DescriptionThis book is not concerned with the use of Freudian concepts for the interpretation of literary and artistic works. Rather, it is concerned with why this interpretation plays such an important role in demonstrating the contemporary relevance of psychoanalytic concepts.
In order for Freud to use the Oedipus complex as a means for the interpretation of texts, it was necessary first of all for a particular notion of Oedipus, belonging to the Romantic reinvention of Greek antiquity, to have produced a certain idea of the power of that thought which does not think, and the power of that speech which remains silent.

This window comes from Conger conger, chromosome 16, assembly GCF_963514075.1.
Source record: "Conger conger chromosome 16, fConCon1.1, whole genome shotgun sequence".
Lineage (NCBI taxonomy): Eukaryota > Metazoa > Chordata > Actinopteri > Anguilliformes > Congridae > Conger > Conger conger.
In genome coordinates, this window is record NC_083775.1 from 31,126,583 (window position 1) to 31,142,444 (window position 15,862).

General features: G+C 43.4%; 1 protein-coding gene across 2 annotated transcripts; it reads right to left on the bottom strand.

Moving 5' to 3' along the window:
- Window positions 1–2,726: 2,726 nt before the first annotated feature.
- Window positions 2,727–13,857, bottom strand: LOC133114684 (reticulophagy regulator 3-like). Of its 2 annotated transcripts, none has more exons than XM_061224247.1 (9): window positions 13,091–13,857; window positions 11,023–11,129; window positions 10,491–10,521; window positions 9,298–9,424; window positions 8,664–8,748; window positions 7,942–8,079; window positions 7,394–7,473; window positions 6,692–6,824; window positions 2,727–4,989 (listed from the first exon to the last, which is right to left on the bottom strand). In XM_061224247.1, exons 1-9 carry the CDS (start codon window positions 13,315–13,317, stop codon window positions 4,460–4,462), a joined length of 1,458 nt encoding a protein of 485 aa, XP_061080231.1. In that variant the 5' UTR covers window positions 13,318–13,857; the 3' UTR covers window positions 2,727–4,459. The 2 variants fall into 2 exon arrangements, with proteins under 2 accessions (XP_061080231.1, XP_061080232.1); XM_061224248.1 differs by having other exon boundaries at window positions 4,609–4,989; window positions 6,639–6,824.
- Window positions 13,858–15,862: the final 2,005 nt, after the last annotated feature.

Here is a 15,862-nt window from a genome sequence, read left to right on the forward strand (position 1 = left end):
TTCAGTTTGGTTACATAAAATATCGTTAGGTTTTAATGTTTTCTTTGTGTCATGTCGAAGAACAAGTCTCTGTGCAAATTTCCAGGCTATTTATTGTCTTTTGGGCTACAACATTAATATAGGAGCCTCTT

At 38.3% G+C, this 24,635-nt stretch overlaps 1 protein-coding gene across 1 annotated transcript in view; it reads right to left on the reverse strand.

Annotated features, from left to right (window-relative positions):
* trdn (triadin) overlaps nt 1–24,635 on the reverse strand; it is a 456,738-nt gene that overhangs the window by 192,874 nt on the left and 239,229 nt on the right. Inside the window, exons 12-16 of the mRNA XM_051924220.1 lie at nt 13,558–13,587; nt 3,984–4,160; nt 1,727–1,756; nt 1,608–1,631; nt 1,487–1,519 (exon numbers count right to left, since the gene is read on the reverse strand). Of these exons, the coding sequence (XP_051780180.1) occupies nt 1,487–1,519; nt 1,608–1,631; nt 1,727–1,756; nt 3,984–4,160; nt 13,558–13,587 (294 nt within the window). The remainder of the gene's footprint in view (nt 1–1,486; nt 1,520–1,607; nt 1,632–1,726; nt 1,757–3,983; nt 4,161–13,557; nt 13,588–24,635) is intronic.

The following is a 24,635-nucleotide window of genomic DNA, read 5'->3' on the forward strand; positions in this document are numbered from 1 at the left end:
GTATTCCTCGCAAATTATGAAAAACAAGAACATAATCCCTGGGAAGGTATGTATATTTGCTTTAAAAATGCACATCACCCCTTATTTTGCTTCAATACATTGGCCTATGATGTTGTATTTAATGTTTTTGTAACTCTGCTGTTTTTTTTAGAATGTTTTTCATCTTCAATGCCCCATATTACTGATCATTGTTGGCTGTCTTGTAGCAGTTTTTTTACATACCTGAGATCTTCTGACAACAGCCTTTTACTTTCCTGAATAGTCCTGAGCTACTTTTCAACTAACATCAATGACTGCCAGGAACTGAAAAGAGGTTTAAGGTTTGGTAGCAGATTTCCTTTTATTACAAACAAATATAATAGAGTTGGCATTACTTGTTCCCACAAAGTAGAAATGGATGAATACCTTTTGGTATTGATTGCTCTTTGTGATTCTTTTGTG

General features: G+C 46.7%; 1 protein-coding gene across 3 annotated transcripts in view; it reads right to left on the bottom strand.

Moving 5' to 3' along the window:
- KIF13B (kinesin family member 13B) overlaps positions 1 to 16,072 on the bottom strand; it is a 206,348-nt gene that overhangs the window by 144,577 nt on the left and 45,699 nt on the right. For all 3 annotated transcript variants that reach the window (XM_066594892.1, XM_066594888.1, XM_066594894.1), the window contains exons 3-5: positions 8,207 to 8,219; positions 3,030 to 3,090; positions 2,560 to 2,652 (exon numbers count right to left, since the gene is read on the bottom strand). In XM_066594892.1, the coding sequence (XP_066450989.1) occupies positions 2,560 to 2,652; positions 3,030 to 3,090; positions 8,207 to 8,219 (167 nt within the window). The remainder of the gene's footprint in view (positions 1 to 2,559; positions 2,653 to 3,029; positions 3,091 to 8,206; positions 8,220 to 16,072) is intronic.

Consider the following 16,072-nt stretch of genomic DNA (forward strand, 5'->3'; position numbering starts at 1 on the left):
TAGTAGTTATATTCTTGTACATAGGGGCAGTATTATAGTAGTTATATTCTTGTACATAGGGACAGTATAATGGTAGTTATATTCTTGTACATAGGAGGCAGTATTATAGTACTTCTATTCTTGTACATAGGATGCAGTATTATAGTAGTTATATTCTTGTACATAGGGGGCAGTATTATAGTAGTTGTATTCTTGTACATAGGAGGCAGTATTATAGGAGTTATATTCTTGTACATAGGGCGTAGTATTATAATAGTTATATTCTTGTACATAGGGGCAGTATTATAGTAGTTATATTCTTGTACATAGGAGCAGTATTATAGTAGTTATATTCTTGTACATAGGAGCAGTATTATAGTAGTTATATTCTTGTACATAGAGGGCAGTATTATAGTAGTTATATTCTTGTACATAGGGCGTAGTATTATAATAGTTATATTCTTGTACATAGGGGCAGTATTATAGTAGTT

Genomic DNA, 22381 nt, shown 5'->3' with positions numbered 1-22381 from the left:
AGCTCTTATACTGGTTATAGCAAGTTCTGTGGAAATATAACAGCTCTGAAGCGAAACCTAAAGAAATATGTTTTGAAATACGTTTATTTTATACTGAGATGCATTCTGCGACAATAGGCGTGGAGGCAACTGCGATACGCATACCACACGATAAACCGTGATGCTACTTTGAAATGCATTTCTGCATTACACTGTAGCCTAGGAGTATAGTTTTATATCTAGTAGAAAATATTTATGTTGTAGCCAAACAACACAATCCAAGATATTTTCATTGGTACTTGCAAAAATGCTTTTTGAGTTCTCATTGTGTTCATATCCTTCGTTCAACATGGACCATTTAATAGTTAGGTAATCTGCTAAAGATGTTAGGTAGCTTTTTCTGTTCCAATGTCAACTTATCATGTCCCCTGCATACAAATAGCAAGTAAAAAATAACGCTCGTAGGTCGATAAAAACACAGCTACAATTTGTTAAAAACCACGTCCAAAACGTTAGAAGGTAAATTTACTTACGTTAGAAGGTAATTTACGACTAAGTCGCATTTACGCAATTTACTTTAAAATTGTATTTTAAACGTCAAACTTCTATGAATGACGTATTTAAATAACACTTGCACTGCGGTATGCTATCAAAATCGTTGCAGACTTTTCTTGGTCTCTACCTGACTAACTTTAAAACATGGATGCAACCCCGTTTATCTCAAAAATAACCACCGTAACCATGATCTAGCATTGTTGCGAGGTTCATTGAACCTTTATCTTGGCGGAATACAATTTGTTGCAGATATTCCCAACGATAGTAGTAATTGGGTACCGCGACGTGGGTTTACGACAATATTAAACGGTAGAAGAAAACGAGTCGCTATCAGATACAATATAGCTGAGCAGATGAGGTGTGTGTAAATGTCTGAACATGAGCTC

From this it does not follow that the Freudian unconscious was already prefigured by the aesthetic unconscious. Freud's 'aesthetic' analyses reveal instead a tension between the two forms of unconscious. In this concise and brilliant text Rancière brings out this tension and shows us what is at stake in this confrontation.
A Defective Subject
The Aesthetic Revolution
The Two Forms of Mute Speech
From One Unconscious to Another
On Various Uses of Details
A Conflict between Two Kinds of Medicine
Shoshana Felman, Author of Testimony (Crises of Witnessing), and The Juridical Unconscious
"Ranciere offers a fascinating new optic through which to read psychoanalysis, and his original positioning of Freud in relation to art and literature is valuable in a field where partisan defences and blanket dismissals tend to hold sway."
The Philosophers' Magazine